The Process Philadelphia 76ers can learn a lot from their first playoff experience. This series will look at key takeaways for different players, and what they should develop moving forward.
It’s easy to get ahead of yourself in the NBA. After thoughts of the Finals suddenly kicked in after the Sixers’ 52-win season, featuring a 16-game win streak and a commanding 4-1 first round series win over the Miami Heat, it turned out that such expectations were too lofty, after all. The Sixers just weren’t ready yet, including Joel Embiid.
And that’s ok. They’re allowed time to develop, not to mention benefit from the 10th overall pick in this year’s draft and max cap space. As for Embiid, from some defensive struggles against the 3-point threat of Al Horford to messy late-game turnovers, it’s clear that he has plenty of room to grow. While he may be a bit of a sophomore anomaly with his impressive playoff averages (21.4 points, 12.6 rebounds and 1.8 blocks per game), this is the case for any second-year player, let alone one who’s still only played 102 total games.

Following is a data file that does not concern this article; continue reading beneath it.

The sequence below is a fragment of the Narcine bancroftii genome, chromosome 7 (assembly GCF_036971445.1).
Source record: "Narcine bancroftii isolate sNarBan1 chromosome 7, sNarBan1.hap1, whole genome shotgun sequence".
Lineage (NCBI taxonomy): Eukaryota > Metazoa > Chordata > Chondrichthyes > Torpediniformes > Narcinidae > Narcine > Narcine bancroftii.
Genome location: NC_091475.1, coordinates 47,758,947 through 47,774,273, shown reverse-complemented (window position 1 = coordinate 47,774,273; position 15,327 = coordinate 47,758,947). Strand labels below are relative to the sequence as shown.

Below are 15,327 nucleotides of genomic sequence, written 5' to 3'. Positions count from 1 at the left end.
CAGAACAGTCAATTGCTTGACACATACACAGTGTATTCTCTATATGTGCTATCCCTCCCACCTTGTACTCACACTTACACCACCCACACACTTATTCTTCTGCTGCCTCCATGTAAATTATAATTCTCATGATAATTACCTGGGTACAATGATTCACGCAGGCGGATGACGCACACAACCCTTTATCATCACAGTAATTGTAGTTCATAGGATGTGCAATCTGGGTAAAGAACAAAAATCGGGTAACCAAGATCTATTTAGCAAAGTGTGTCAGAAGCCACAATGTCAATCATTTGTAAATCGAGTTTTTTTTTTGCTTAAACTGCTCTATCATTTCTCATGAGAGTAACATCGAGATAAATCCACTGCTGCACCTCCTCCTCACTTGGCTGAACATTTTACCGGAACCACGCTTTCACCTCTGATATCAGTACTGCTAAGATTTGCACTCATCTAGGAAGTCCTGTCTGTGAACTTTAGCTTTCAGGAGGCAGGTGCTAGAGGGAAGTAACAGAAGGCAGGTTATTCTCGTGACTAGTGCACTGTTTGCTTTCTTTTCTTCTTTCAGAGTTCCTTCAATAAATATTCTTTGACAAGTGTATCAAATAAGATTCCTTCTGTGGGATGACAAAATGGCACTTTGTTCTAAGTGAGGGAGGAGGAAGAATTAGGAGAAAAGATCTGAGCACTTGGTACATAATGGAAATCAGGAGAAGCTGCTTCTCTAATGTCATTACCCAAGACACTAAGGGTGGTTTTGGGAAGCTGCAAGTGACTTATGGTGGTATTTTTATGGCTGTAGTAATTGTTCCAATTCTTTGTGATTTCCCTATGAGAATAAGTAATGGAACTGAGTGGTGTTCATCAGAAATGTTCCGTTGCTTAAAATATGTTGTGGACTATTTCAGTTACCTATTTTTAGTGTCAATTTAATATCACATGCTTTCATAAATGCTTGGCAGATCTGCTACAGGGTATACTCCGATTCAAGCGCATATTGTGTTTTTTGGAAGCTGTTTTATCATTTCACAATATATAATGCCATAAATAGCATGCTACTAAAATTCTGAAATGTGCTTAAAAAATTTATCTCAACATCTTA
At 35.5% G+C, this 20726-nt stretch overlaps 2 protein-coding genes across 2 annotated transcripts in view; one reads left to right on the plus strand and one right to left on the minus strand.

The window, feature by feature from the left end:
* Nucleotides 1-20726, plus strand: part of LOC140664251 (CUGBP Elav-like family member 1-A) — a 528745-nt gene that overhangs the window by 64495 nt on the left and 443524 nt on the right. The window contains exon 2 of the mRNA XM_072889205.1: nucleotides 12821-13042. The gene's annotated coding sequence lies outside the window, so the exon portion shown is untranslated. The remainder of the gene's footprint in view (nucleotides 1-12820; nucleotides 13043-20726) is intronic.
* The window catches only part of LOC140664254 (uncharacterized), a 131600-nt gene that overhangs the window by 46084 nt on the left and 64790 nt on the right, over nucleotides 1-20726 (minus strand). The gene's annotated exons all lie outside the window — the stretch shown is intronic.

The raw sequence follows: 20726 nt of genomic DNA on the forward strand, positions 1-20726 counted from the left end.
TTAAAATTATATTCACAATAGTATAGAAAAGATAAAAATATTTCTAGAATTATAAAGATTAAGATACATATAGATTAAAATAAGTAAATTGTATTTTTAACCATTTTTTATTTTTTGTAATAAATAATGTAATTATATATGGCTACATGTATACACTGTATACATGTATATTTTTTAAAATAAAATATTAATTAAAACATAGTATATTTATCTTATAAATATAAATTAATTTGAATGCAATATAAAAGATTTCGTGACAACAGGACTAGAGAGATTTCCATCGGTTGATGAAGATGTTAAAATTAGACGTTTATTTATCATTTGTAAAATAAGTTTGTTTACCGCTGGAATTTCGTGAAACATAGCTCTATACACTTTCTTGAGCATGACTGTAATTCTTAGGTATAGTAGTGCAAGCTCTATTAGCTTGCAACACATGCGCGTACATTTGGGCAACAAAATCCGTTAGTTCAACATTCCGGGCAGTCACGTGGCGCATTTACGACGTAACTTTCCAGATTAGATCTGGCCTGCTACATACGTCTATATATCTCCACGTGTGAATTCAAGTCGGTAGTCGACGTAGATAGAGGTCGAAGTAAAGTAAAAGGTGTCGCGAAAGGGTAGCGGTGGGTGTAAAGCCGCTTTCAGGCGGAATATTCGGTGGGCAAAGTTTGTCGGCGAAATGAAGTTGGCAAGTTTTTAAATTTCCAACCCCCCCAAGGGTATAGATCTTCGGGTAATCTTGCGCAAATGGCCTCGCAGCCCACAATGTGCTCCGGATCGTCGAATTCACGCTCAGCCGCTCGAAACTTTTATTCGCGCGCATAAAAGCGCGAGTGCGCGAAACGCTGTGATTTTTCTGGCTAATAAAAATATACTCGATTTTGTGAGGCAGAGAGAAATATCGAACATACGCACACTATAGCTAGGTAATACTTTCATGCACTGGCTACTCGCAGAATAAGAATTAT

Let’s dive into some specifics of how Embiid can hone his game.
Embiid may be the most talented post scorer in the NBA. His combination of strength, touch and nimble footwork is practically unparalleled, and he ranked in the 75th percentile (0.97 points per possession) on post-ups in the regular season despite huge volume. Only post addict LaMarcus Aldridge scored more points off post-ups per game than Embiid with 9.3, and The Process was only a hair behind at 9.1, not far off double third-place Kristaps Porzingis (5.4).
In the playoffs, though, Embiid fell to just 0.81 points per possession, placing him in the 32nd percentile. Meanwhile, the Sixers’ offense recorded a dismal 0.66 points on all possessions featuring an Embiid post-up over their first three games against Boston, as ESPN’s Zach Lowe pointed out. Regardless of the small sample size, a few issues were obvious.
Part of the problem falls on the Sixers’ reliance on Embiid to create when they need a bucket. This can lead to too many slow attempts on the low block and too little movement from others. The rest of the team had a tendency to slip into ball watching as Embiid battled the likes of Al Horford and Aron Baynes inside, failing to use enough off-ball screens and cuts to get open and bail him out when unbalanced hook shots clearly aren’t the best recipe for efficient offense.